Portland Mayor bans tear gas by police

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The mayor of Portland, the largest city in Oregon where protesters have been protesting police brutality in the United States for more than 100 days, on Thursday officially banned police from using tear gas for law enforcement.

• Read also: Tear gas and molotov cocktails for the 100th night of protest in Portland

• Read also: Another night of protests and arrests in Portland

Yet elected Democrat, Ted Wheeler is systematically shouted at by activists from “Black Lives Matter” and other anti-fascist demonstrators who have been in the streets every night since the death of George Floyd, a black forty-something asphyxiated under the knee of a white policeman at the end of May in Minneapolis.

They reproach him in particular with his double hat as mayor and chief of police, and for not having kept his commitments to reduce racial discrimination and police brutality which they believe target inhabitants from ethnic minorities.

Portland Mayor bans tear gas by police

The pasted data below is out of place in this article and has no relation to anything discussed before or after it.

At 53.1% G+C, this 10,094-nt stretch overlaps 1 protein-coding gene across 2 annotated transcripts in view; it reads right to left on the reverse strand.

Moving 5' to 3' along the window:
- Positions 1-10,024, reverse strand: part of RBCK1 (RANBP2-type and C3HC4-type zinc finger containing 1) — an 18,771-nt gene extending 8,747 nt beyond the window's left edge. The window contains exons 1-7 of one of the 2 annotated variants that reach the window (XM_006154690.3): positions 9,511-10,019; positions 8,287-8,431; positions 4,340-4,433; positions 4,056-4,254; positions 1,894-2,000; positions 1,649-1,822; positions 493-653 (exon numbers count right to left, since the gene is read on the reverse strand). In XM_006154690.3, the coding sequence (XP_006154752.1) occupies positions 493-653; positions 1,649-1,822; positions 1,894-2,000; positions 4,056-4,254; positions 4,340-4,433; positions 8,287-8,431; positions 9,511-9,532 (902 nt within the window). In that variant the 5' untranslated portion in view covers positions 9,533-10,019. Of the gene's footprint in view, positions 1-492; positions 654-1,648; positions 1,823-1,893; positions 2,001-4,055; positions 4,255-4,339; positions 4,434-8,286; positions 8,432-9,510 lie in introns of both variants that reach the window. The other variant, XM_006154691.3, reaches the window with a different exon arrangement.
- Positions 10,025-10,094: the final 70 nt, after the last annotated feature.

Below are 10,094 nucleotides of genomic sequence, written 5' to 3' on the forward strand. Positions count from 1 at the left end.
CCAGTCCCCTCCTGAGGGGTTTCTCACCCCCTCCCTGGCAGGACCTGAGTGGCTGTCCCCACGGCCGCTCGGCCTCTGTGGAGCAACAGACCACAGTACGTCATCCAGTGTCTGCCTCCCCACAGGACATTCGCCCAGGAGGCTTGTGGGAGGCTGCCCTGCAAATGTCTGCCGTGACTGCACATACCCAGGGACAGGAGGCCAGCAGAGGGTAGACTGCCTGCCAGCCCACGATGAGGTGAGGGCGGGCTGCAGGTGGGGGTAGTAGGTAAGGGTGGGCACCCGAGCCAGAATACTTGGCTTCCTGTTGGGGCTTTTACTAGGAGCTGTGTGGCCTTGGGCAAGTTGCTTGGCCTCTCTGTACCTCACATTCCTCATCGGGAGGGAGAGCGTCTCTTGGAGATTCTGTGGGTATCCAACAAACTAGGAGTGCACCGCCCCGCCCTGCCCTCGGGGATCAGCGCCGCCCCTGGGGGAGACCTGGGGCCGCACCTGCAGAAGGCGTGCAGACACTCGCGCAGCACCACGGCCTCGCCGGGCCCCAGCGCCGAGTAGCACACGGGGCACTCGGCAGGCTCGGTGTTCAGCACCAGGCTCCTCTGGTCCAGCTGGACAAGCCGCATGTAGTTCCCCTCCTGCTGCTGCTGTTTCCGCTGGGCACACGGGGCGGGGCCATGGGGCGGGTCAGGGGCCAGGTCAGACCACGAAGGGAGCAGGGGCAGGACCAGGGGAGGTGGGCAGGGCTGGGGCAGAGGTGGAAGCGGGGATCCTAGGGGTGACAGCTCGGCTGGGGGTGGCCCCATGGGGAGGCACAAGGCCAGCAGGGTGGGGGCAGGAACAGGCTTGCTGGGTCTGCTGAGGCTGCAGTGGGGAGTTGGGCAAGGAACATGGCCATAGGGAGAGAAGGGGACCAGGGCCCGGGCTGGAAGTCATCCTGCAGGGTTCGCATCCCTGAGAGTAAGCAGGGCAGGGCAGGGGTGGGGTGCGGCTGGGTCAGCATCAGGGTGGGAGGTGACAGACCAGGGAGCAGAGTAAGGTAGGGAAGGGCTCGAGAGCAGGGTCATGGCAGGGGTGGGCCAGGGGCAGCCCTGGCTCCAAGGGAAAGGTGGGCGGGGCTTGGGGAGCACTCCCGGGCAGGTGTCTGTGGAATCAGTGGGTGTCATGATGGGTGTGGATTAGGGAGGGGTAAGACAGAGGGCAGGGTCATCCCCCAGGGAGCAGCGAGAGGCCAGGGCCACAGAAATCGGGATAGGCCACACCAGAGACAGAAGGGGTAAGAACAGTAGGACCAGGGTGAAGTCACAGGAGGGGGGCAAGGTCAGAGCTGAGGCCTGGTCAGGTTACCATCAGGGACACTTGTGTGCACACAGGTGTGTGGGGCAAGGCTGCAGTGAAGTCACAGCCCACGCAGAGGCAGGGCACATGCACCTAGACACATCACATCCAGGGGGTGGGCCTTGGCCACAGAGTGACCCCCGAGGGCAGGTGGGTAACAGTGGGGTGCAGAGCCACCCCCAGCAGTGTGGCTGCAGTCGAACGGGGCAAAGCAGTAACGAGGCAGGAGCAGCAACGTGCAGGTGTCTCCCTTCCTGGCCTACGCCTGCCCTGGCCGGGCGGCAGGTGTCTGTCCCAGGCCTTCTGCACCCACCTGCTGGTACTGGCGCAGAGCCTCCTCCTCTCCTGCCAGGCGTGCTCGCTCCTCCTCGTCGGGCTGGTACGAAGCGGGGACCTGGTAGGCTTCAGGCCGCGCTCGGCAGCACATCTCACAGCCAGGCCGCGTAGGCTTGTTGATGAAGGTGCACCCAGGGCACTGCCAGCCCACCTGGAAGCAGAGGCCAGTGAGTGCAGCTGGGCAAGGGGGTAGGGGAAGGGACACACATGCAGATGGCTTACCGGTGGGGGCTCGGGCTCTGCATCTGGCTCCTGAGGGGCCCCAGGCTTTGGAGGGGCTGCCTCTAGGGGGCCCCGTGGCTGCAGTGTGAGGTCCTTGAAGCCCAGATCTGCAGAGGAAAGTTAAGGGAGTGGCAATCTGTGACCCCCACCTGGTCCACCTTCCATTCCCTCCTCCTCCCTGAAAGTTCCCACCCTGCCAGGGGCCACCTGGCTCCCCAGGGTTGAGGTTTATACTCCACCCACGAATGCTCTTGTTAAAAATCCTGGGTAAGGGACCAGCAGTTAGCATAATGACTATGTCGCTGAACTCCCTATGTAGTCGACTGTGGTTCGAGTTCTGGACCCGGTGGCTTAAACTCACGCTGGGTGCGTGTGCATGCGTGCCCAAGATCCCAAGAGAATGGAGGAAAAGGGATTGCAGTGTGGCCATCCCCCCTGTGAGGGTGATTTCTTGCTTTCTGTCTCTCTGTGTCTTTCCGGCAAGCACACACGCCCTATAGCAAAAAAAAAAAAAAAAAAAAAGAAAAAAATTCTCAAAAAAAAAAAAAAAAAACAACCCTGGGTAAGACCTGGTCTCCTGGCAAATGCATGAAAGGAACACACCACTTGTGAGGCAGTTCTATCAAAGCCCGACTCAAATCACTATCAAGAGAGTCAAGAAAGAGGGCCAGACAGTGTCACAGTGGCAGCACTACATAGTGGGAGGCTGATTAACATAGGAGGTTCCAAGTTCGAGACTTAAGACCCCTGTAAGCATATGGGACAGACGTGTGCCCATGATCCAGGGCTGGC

“It’s time for everyone to reduce violence in our community. We all want the change … justice for black people and all people of color, ”said Ted Wheeler in a short taped announcement.

“That is why, as Chief of Police, with immediate effect and until further notice, I instruct Portland Police to stop using tear gas for law enforcement,” he said. announced the mayor.

Portland Mayor bans tear gas by police

“During the last hundred days,” Oregon City, County and State police officers “have all used tear gas when there was a threat to the safety of people. We need something else. We need it now, ”he adds.

The protests held almost every night in various parts of Portland, sometimes very residential, frequently ended in thick clouds of irritant gas.

On September 5, the hundredth night of protest, the police had dispersed a demonstration which marched towards a police station with a rolling fire of tear gas canisters. Hundreds of residents, often families with children, found themselves immersed in the smell of tear gas seeping into the living rooms and bedrooms.

Mayor Ted Wheeler was heavily criticized on social media following the incident.

Many of the police intervening that evening were state policemen who do not answer to the mayor but to the governor, and therefore should not be subject to the ban. The announcement therefore left some activists on social networks perplexed on Thursday.

On Wednesday, the city of Portland had already banned the use of facial recognition technologies by all municipal departments, including police.

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